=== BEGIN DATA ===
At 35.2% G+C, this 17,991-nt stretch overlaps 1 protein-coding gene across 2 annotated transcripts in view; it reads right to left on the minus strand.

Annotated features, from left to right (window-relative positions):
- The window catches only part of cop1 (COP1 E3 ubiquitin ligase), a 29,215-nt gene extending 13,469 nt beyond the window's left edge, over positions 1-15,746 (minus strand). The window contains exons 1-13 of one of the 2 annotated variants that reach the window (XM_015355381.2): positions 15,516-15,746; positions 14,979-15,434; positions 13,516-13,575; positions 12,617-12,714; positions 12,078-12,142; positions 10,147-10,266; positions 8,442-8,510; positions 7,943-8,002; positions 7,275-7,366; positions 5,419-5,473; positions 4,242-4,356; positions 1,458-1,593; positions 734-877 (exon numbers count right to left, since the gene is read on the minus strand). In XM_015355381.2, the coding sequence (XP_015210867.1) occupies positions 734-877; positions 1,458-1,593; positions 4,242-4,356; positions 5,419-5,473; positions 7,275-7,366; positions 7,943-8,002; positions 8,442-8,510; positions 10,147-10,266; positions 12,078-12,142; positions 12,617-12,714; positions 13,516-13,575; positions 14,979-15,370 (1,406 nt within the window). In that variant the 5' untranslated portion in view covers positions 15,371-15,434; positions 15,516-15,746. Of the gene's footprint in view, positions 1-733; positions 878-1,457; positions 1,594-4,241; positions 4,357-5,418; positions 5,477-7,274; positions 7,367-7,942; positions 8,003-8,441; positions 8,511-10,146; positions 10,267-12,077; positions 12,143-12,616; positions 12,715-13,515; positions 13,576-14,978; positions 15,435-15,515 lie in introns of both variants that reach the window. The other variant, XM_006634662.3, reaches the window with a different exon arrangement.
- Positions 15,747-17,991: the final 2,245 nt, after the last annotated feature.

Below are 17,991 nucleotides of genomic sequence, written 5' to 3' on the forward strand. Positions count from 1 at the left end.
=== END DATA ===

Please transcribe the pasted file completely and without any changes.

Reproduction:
At 35.2% G+C, this 17,991-nt stretch overlaps 1 protein-coding gene across 2 annotated transcripts in view; it reads right to left on the minus strand.

Annotated features, from left to right (window-relative positions):
- The window catches only part of cop1 (COP1 E3 ubiquitin ligase), a 29,215-nt gene extending 13,469 nt beyond the window's left edge, over positions 1-15,746 (minus strand). The window contains exons 1-13 of one of the 2 annotated variants that reach the window (XM_015355381.2): positions 15,516-15,746; positions 14,979-15,434; positions 13,516-13,575; positions 12,617-12,714; positions 12,078-12,142; positions 10,147-10,266; positions 8,442-8,510; positions 7,943-8,002; positions 7,275-7,366; positions 5,419-5,473; positions 4,242-4,356; positions 1,458-1,593; positions 734-877 (exon numbers count right to left, since the gene is read on the minus strand). In XM_015355381.2, the coding sequence (XP_015210867.1) occupies positions 734-877; positions 1,458-1,593; positions 4,242-4,356; positions 5,419-5,473; positions 7,275-7,366; positions 7,943-8,002; positions 8,442-8,510; positions 10,147-10,266; positions 12,078-12,142; positions 12,617-12,714; positions 13,516-13,575; positions 14,979-15,370 (1,406 nt within the window). In that variant the 5' untranslated portion in view covers positions 15,371-15,434; positions 15,516-15,746. Of the gene's footprint in view, positions 1-733; positions 878-1,457; positions 1,594-4,241; positions 4,357-5,418; positions 5,477-7,274; positions 7,367-7,942; positions 8,003-8,441; positions 8,511-10,146; positions 10,267-12,077; positions 12,143-12,616; positions 12,715-13,515; positions 13,576-14,978; positions 15,435-15,515 lie in introns of both variants that reach the window. The other variant, XM_006634662.3, reaches the window with a different exon arrangement.
- Positions 15,747-17,991: the final 2,245 nt, after the last annotated feature.

Below are 17,991 nucleotides of genomic sequence, written 5' to 3' on the forward strand. Positions count from 1 at the left end.